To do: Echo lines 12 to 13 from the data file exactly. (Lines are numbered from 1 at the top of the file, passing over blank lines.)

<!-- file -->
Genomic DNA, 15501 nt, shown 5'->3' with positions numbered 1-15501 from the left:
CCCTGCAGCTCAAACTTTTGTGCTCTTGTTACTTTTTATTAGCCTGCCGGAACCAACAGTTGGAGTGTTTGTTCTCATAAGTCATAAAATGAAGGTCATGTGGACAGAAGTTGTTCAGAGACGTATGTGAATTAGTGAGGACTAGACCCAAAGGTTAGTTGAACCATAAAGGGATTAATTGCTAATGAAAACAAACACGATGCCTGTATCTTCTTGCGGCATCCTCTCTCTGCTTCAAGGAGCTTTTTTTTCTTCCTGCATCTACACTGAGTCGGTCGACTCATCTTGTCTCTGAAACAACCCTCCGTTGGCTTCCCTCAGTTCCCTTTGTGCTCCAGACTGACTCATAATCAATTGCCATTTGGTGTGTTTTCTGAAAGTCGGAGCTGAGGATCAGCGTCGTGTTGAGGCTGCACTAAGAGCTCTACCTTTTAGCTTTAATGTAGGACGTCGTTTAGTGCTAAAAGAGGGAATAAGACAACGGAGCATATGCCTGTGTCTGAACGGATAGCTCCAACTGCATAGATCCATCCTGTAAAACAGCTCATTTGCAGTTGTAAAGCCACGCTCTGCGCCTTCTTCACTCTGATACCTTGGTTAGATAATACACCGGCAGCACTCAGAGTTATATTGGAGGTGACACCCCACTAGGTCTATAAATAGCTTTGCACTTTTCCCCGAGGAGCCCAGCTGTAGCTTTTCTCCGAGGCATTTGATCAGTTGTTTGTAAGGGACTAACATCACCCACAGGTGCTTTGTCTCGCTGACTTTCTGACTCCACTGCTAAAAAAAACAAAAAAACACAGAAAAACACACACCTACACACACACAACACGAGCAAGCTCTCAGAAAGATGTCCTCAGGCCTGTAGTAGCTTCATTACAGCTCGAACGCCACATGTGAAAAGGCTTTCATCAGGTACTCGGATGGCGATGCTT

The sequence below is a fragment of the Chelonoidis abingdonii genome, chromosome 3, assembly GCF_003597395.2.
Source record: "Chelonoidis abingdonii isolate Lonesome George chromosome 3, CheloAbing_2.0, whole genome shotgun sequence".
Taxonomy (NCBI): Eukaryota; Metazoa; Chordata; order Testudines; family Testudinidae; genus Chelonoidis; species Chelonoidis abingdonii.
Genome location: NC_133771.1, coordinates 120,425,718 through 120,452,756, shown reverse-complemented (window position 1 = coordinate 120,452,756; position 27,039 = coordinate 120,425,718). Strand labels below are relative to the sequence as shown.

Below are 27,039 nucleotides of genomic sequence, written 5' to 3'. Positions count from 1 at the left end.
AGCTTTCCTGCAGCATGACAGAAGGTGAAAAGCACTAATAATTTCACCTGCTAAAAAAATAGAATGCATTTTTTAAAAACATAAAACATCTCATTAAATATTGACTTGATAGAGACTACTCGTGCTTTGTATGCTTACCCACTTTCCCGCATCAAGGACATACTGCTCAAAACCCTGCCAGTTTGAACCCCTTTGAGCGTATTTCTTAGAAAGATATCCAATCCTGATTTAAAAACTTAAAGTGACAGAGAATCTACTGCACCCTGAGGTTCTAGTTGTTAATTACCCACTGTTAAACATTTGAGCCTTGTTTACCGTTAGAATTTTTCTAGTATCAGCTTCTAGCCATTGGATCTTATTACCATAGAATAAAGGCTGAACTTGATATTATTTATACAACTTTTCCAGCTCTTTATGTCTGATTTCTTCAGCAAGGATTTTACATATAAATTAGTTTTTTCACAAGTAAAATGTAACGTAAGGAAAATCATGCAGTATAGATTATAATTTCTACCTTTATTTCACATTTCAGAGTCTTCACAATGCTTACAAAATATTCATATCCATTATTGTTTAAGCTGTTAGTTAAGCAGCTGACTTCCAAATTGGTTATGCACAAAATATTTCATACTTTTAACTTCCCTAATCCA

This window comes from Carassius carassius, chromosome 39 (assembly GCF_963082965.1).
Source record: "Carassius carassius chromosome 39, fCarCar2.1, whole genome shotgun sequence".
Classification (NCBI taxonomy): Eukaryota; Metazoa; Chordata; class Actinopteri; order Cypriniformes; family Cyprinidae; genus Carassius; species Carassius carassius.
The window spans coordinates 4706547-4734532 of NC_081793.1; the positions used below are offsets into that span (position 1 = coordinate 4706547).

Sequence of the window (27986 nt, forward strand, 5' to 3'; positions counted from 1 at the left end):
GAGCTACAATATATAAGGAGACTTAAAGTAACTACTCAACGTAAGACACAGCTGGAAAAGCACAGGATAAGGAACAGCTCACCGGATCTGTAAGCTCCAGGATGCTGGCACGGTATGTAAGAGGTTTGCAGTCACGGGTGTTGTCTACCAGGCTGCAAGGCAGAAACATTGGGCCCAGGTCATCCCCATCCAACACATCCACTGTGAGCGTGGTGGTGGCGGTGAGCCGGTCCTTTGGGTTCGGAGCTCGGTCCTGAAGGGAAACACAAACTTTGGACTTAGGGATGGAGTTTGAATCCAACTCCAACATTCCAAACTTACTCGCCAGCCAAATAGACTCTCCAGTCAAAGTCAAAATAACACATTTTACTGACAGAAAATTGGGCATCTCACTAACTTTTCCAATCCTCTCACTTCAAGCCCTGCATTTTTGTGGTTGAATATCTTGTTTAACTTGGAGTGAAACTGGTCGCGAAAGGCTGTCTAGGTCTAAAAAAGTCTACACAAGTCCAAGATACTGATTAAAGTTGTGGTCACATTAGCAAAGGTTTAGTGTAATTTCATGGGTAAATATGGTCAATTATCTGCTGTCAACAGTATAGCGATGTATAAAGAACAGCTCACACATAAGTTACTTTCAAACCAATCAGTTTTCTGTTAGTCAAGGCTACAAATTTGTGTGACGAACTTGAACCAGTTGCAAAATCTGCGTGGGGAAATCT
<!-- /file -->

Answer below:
The window spans coordinates 4706547-4734532 of NC_081793.1; the positions used below are offsets into that span (position 1 = coordinate 4706547).

Sequence of the window (27986 nt, forward strand, 5' to 3'; positions counted from 1 at the left end):